Catwalk, three (your) smarts to imitate

Catwalk. An important, often underestimated accessory. If in this article we explain how to choose the right one for your boat, here we illustrate three “goodies” sent to us by our readers. Real low-cost shenanigans to improve, stow better, and even create catwalks!

With this simple expedient, Sandro Gualierotti transforms an ordinary “multipurpose” walkway:The resting walkway,” he explains, “is attached to the interlocking stanchions by means of pipe stops for electrical installations. The same interlocking is used to stop it at the “u” at the base of the ladder, and in the case of high pontoons it can be hooked to the stern pulpit. On the other side of the walkway, again interlocking and using the same system, wheels are attached“.

Attilio and Maria, owners of a 14-meter Amel Santorin, present their ingenious solution to lengthen the gangway:We have an Amel Santorin, 14m, on which we installed two “boomerang” davits for the tender. Because the latest generation of dinghies tend to be bulkier than those of the boat’s era (1993), mooring aft and putting the dinghy in the water often presents a gap, does not reach the dock, and can be a problem for some. Many friends with Amel and with the same problem have lengthened the gangway, taking it to the workshop, but since the gangway also serves as a bathing ladder, hanging externally on the broadside and removing the top board, we did not want to add unnecessary weight and steps, which would go under water. And so we simply added an aluminum extension hinged to the end of the footbridge, to be installed when someone is afraid to jump onto the pier. If in case of undertow the extension rattles, with a strop it is held up by attaching it to a crane“.

Do you find yourself needing to moor forward and the structure of your pulpit makes it difficult for you to descend? Look at what this gentleman has come up with to remedy the problem. We Italians are not devotees of bow mooring, which is much more practical in challenging weather conditions. When we get back to the harbor, we notice that all the boats are moored aft and we comply, even though there is a strong wind and the risk of crossing is high. One question that holds boaters back from entering the berth bow is the classic “Then how do I get off?”: if the bow pulpit is wide and open the problem does not exist, vice versa things get complicated. Strolling around the docks of Genoa’s Old Port, we noticed an old Marchi (designed by Vallicelli) moored at the bow, equipped with a bow gangway of clear homemade design. We approached and Gianni Ravizza, the boat’s owner, was happy to show us how his gangway works to be used for easy descent when mooring in the bow. There is nothing like a series of photos to explain the usefulness of an item that is simple and inexpensive to make, and that will save you from having to ask those moored near you for permission to board the boat in order to get off the dock.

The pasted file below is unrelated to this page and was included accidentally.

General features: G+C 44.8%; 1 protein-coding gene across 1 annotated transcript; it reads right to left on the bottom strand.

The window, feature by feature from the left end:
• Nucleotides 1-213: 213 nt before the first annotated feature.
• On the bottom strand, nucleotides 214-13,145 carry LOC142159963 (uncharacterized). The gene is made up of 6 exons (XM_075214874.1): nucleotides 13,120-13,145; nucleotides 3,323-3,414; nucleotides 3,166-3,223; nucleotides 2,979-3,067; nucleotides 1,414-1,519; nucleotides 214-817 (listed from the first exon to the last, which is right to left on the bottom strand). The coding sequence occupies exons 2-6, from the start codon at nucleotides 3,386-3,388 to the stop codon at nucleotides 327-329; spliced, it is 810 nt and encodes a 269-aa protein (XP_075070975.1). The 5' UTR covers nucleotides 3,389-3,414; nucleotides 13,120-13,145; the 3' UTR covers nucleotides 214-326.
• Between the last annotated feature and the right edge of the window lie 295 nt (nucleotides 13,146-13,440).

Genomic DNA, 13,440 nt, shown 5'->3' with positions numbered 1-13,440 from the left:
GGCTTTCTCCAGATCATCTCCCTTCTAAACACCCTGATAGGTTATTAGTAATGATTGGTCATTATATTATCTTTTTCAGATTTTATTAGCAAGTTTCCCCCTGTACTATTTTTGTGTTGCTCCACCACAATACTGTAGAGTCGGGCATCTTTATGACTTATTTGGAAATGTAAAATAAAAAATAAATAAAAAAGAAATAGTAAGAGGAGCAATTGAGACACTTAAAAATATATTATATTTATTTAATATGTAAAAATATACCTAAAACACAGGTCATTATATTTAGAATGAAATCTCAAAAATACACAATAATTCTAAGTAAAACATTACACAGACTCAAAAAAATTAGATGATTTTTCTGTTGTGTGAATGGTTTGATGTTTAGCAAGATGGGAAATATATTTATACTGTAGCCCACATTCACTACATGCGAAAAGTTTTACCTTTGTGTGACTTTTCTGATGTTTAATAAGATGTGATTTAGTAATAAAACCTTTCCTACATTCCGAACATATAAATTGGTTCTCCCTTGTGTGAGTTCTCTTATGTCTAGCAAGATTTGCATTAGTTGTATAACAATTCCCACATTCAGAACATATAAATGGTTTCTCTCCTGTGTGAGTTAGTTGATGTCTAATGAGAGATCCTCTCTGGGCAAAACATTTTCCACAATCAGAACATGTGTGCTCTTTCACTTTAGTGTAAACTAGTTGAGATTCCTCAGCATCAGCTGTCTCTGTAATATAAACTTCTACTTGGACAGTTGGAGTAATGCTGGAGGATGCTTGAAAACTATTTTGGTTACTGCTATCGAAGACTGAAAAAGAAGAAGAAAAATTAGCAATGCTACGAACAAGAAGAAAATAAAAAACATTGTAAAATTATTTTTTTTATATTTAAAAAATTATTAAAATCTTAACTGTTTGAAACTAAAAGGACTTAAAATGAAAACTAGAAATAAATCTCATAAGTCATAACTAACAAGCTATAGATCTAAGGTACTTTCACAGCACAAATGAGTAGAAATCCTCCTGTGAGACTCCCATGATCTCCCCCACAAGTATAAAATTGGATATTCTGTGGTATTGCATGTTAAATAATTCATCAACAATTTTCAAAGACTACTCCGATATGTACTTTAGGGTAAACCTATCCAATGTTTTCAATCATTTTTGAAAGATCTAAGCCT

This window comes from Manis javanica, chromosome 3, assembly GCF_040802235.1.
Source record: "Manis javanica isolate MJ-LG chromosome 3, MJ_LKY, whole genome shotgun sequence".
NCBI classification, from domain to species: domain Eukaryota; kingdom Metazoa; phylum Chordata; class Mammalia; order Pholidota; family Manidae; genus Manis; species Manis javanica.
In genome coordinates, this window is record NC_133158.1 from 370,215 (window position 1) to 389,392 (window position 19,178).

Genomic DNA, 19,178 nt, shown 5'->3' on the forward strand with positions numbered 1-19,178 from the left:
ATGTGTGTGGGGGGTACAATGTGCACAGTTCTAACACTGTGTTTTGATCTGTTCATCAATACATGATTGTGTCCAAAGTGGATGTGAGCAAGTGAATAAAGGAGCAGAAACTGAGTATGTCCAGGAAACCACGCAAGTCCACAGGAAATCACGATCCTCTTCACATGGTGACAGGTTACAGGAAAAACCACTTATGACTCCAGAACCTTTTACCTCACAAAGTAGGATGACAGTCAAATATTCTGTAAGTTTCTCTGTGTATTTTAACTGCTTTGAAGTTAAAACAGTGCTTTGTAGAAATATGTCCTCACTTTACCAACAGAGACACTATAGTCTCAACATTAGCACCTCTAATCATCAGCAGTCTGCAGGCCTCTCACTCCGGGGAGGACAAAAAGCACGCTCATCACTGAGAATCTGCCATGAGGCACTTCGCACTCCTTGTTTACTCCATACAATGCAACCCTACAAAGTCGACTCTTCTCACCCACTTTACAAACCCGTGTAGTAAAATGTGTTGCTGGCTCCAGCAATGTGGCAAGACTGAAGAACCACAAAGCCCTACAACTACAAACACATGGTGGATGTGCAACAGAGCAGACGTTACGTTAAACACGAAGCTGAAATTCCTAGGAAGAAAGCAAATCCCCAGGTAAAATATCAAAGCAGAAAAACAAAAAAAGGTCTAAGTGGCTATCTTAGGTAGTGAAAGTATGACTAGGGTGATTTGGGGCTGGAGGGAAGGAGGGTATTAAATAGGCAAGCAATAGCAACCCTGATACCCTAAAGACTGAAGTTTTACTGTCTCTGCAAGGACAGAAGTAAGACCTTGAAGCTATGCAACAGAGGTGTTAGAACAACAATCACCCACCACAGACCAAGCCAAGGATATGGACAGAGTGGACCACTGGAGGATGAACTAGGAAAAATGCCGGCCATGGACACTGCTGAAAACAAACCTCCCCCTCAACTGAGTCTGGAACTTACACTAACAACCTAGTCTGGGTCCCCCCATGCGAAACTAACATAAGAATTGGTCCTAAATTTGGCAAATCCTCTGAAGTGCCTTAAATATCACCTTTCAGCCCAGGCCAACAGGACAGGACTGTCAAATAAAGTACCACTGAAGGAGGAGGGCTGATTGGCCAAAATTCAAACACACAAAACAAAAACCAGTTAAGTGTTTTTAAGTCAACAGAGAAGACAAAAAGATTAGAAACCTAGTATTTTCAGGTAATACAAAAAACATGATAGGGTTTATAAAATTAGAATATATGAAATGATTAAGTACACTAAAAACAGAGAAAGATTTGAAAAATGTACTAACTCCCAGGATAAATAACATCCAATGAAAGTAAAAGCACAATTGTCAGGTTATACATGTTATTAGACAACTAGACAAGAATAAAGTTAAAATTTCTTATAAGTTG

1. There are two eyebolts welded to the bow mirror plate and another, central, perpendicular eyebolt to which a cotter pin is tied.

2. A stainless steel tube is taken, drilled near the two ends, and a cotter pin is put to act as a block in one of the ends.

3. You insert the tubular steel module inside the eyebolts.
4. When it reaches the end of the stroke, the tube should protrude a little from the transom to accommodate the width of the gangway.

5. Now insert the steel pipe into a ring attached to the wooden walkway, properly sectioned to accommodate the system.

6. To the central eyebolt is attached the cotter pin…

7. …which will clamp the tube inserted into the catwalk ring.

8. Et voila, ready to descend comfortably from the bow! Should you decide to take advantage of this “technology” as well, don’t forget to set up a wheel system at the end of the gangway, and a ring (or two) that allows you to also use it as a traditional stern gangway and raise it with the help of a halyard. You may also decide to give the walkway a coat of paint.



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